During the course, we implemented our own time tracking and management tool, and used the measurements (lines of code, number of functions, categories of functions etc.) as the initial input for the tool. It was absolutely brilliant, and it worked. I could definitely see improvement in how I was able to estimate how long it was going to take to add a new feature for the next week of the course.

    Except if you want to use it in real life, it will probably take you an hour a day to keep track of everything and enter it into your tool, which your boss won’t like. And once you do that for a while and you get actual data out of your tool and tell your boss that a certain job is going to take 4 weeks with a margin of +/- 1 day, she’ll tell you you’re crazy and get it done next Monday anyway.

    I found that it’s easier to give a wide margin on my estimates if it’s something that I know may take a while. When I say it takes between 4 and 6 hours, my boss is usually just as happy as when I say it takes between 1 and 4 weeks. She knows if there is a wild difference between the minimum and maximum estimated effort, it means I’m probably working on code that was written by rabid monkeys on crack with a super tight deadline, and if the difference is small, it means I’m just tweaking something in my own well-architected code.

  5. Ha, wish I read something like this a few years ago. Alas, now I have some experiences to share.

    1. Treat the time estimate as a task in itself. Never answer straight away, instead – tell how much time you need to make that estimate. This actually lets you use your experience and resources rather than rely on your good will and positive thinking – which are deadly. EOD for complex tasks, but usually deliver within an hour.

    2. Spend time making the estimate, and line out possible dangers. Make a conceptual model of the solution, think how much time each part is going to take, make backup plans if stuff goes wrong. If there are problems you may run into that will make you fail your deadline – communicate that. Risk is a factor, if you can outline the risks, the project may be modified to minimize, exclude, or postpone them.

    3. Know the consequences of failure, have a backup plan. This is useful in two ways:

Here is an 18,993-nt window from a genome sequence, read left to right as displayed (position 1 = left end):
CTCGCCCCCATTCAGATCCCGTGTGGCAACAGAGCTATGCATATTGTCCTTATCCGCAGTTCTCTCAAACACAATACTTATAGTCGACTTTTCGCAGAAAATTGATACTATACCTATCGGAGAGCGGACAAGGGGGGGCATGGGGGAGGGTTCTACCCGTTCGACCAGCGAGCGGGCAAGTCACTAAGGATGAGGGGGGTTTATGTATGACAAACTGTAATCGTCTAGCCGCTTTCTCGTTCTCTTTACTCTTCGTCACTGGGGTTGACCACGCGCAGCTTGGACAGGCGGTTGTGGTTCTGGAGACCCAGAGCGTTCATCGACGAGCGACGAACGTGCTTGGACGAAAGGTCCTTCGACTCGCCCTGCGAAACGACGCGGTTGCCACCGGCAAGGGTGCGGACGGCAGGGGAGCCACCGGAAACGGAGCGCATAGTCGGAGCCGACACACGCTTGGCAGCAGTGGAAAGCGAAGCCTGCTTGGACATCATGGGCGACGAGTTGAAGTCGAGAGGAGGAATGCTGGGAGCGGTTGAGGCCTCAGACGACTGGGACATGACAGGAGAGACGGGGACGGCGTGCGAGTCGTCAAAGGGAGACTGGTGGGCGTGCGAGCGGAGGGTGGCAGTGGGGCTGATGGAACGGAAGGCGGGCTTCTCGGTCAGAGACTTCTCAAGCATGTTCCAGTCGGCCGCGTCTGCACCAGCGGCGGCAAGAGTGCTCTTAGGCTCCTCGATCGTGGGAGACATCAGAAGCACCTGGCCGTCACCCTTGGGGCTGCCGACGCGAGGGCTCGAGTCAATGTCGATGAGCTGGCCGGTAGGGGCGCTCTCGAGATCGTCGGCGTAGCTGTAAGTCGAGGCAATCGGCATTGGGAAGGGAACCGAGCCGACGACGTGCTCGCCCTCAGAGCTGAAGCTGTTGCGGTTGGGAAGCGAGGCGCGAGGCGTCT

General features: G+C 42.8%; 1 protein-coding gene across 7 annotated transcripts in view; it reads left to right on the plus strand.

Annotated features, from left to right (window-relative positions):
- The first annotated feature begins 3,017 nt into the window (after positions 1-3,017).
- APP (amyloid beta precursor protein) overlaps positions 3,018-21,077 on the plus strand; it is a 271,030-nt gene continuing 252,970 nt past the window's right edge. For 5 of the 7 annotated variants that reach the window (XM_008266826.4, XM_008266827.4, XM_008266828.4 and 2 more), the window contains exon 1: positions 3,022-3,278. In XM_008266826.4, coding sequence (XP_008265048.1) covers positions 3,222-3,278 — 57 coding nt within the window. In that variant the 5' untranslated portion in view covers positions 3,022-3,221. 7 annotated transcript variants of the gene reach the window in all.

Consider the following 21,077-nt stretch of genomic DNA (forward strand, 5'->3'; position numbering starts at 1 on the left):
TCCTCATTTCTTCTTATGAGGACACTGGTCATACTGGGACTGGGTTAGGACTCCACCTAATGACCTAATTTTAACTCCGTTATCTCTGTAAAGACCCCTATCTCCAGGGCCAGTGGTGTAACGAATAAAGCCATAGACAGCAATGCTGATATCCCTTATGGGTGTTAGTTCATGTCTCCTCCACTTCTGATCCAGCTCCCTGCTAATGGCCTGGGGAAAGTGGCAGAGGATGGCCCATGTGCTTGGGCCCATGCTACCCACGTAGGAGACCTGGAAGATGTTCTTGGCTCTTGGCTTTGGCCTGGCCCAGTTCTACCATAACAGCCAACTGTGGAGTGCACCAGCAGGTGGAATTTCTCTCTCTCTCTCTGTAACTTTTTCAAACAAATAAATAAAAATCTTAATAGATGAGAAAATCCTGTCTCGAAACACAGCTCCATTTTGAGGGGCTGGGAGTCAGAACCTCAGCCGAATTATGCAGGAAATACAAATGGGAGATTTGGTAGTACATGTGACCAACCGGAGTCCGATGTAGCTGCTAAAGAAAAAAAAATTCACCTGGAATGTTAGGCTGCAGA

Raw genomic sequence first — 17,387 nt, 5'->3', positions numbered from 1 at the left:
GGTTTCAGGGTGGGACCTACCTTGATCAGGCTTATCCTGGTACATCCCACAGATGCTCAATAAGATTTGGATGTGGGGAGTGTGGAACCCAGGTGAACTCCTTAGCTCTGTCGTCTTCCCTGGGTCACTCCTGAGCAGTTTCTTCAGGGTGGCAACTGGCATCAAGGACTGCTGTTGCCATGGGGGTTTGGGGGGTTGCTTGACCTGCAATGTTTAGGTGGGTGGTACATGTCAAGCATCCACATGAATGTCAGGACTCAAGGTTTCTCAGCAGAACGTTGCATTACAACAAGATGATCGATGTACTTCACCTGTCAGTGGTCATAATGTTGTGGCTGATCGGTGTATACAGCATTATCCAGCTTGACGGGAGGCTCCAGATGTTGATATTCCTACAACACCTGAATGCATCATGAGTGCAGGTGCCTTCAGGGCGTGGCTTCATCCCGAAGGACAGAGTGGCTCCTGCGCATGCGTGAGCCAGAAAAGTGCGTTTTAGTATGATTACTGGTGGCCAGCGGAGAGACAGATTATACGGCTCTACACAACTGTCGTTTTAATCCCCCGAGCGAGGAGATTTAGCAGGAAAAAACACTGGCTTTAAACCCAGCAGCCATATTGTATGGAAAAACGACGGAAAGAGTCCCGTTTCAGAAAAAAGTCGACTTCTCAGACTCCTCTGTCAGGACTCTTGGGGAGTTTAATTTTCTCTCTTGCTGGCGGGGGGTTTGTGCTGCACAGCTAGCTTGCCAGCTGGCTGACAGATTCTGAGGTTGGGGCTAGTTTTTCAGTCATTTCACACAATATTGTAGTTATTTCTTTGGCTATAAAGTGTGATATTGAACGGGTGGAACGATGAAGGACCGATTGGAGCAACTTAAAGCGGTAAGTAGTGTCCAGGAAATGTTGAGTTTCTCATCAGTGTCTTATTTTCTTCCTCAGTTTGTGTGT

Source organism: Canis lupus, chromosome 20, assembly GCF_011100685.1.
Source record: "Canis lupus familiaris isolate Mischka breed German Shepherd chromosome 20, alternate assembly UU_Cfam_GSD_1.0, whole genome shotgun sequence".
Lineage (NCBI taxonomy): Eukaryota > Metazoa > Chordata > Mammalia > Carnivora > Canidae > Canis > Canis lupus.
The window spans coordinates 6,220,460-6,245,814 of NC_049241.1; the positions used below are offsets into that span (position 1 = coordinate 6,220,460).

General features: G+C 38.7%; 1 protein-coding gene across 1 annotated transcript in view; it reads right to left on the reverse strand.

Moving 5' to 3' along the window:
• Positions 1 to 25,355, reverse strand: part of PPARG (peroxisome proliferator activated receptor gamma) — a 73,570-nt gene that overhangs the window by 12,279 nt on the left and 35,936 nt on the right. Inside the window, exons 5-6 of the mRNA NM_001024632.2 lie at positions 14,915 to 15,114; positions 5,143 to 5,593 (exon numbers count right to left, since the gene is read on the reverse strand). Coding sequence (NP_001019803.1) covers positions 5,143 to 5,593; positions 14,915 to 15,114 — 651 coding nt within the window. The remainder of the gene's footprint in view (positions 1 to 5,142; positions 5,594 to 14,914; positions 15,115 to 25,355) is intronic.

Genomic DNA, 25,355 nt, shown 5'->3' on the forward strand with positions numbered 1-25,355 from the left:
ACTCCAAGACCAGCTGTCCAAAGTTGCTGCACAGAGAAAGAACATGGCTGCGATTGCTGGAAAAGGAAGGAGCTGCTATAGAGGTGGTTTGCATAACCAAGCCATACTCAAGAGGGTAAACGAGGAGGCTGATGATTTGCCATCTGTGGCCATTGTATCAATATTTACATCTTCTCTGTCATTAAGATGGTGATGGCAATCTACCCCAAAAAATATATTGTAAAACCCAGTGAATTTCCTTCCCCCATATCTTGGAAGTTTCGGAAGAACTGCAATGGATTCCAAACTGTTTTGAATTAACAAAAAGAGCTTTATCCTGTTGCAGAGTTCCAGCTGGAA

– some people tend to be more motivated when they know HOW someone else depends on what they do.
    – lets you do damage control. Sometimes your can get the important features in first on time, duct-tape something, or simply not sleep.
    This way, even when you fail a deadline, you can minimize or nullify potential damage that may cause.

    4. Get to know the details. Ask: “When do you need it done”, and “Why?”. This kind of goes in line with the point above, but lets you plan out the task more effectively, especially on short deadlines. You can make suggestions to split the project into smaller tasks, delivering your requirements and making it easier for others (manager, other team) to track your progress and get features they need most first.

    Point 1 and 2 make you give accurate predictions, and make you grow better at is as you progress.
    Point 3 and 4 make you fail gracefully, and plan for it in advance.

    A nice thing I like to throw in is that sometimes you can take the longer route, with benefit to you and the project. Wanted to learn/develop a tool? Wanted an EXCUSE to learn/develop a tool? There you have it, just plan it into the task you were given. To me, this proves to be quite beneficial for performance – it keeps your motivation high, keeps away routine, and lets you grind your skills on a real-case example in a controlled manner.

    I got Spacemacs into my pipeline seamlessly thanks to that.

    1. Yes on the back-up plan. I always try to be clear on the points where I see difficulty. I am also clear on where I am limited and they might need to find someone else. Final production circuit board with fiducial markers and all the design files needed for pick and place? Hire someone who’s done it. I lean too far too the MechE side to ethically guarantee my work in that area. So far I’ve not really lost jobs because of honesty.

  6. This is a very timely article for me as I’m about to do some contract work. Does anyone have a good resource for getting started? I have a ton of questions about the whole process: